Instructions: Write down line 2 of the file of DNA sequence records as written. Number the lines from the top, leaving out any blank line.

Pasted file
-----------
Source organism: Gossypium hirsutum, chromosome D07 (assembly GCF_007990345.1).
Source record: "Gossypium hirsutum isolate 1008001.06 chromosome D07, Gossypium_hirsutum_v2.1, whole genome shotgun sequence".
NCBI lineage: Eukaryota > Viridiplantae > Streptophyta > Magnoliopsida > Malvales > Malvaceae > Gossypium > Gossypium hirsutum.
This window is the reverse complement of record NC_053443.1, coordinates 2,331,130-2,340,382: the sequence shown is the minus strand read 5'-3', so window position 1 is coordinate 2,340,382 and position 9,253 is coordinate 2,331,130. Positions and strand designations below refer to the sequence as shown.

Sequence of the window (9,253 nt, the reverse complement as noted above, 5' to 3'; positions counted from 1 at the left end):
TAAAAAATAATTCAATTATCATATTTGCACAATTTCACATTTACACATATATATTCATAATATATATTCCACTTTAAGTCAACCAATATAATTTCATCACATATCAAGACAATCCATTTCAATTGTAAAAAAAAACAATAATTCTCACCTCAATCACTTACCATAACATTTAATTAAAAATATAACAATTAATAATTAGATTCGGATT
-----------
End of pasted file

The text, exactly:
Source record: "Gossypium hirsutum isolate 1008001.06 chromosome D07, Gossypium_hirsutum_v2.1, whole genome shotgun sequence".